Some ways they might build trust include communicating about new partners, practicing safe sex, and keeping promises.
While there’s a popular idea that polyamory is all about sex, some polyamorous people joke that it’s more about talking about your feelings than anything else… because it’s kind of true.
Open, honest, and frequent communication is essential for maintaining multiple relationships in a healthy way.
Of course, you can’t have consensual non-monogamy without consent.
For most people, polyamory isn’t simply a “free for all” to do whatever you want.
Taking on new partners, engaging in new sex acts, and entering new commitments all requires consent for everyone involved.
If someone considers your feelings unimportant, then a monogamous relationship with them isn’t going to work. The same goes for polyamory.
It isn’t just about respecting your partner’s feelings to be with someone else. Respecting other people — including your partners’ partners — is key.
So now that you know how it works, how do you know if polyamory is right for you?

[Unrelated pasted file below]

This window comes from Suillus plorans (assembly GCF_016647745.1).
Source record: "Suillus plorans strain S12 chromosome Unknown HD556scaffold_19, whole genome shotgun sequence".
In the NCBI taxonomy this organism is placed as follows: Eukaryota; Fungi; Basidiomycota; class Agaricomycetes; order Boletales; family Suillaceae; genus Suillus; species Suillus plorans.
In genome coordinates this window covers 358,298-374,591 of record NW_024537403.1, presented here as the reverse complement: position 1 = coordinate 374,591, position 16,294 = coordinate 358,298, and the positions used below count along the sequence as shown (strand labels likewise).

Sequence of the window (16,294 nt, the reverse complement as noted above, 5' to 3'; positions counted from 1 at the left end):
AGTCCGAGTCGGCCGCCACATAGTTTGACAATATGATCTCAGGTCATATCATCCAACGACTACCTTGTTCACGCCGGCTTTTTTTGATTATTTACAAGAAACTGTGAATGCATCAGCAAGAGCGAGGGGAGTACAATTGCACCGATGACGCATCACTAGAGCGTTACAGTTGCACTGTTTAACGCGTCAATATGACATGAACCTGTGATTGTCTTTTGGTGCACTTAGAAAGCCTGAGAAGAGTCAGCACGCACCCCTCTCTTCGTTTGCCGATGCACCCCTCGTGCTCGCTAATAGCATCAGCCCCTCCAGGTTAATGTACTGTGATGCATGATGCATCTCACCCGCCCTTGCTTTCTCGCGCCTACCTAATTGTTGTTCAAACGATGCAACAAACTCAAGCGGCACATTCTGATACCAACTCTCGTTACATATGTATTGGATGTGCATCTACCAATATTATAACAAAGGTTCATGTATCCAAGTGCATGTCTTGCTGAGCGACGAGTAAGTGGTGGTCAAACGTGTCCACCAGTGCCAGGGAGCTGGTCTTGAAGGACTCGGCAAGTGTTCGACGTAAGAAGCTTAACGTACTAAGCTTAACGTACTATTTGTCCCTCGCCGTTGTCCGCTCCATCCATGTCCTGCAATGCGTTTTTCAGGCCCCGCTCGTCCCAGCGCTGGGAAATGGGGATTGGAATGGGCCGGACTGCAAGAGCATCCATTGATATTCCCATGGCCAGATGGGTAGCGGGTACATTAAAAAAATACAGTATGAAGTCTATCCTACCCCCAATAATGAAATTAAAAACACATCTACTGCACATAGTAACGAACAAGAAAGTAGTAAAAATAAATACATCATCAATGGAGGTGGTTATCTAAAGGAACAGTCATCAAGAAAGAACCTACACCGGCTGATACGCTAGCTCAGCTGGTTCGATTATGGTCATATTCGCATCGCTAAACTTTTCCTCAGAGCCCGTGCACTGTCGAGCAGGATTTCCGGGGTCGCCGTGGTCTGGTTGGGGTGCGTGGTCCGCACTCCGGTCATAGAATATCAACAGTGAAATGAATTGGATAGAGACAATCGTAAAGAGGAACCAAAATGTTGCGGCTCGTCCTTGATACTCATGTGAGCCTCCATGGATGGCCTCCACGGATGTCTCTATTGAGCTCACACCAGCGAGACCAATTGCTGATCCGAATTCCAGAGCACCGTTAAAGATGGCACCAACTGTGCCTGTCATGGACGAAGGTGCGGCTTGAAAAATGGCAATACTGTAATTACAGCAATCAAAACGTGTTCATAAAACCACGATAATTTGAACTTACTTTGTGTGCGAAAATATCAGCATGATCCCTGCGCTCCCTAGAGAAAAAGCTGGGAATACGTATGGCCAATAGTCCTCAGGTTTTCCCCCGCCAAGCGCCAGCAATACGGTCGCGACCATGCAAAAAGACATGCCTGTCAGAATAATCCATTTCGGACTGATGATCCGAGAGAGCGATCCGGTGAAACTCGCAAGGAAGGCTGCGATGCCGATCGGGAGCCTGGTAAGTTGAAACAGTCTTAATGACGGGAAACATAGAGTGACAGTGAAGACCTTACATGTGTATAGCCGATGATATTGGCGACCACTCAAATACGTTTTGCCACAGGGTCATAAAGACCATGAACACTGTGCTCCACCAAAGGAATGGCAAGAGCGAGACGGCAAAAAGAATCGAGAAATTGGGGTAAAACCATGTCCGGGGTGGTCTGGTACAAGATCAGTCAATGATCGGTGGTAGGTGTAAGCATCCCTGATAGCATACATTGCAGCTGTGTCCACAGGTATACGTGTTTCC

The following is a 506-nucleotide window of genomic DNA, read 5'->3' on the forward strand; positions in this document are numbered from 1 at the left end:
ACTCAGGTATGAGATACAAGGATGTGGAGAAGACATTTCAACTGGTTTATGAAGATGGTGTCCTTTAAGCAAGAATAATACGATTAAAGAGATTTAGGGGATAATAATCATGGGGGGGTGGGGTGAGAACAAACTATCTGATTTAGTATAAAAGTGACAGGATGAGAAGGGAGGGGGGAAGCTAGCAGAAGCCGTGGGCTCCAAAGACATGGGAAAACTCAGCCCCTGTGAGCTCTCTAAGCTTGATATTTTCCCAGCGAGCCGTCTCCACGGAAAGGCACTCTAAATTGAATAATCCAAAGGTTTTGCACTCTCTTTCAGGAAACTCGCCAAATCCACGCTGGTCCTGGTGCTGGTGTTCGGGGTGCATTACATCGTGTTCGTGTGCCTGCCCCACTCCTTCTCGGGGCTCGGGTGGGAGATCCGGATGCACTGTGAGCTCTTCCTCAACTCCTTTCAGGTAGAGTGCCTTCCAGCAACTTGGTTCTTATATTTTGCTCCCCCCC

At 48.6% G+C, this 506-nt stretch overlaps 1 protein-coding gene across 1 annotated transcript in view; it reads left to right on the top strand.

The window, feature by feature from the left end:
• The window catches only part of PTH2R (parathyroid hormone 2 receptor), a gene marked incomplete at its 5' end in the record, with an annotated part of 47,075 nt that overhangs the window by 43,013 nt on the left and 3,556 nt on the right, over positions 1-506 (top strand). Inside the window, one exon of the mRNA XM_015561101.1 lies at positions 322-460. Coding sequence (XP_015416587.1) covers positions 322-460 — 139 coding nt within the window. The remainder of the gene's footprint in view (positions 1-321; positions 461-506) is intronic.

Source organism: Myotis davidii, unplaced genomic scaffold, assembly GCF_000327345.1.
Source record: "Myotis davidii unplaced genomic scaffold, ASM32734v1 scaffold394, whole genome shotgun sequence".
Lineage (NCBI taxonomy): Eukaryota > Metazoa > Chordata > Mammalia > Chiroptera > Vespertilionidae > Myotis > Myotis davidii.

To start figuring it out, try asking yourself these questions:
How do you handle jealousy?
How do you feel when you think about your partner being with someone else?
It’s not true that polyamorous people don’t get jealous at all. But you might be more inclined to polyamory if you can be honest and communicative when you’re feeling jealous.
Do you enjoy variety in your sex life?
Monogamous couples can certainly spice things up with some variety in the bedroom, but some people desire more than monogamy can offer.
If you prefer mixing things up with different types of sex with different types of people, then polyamory could be your thing.
Do you enjoy deep emotional connections with more than one person?
It can be a lot to handle emotional intimacy with even one person.
If you’ve got the capacity and interest for emotional connections with multiple people at once, that’s a good sign for your ability to practice polyamory.
Why are you interested in polyamory?
Different people have different reasons for choosing polyamory — so what about it interests you?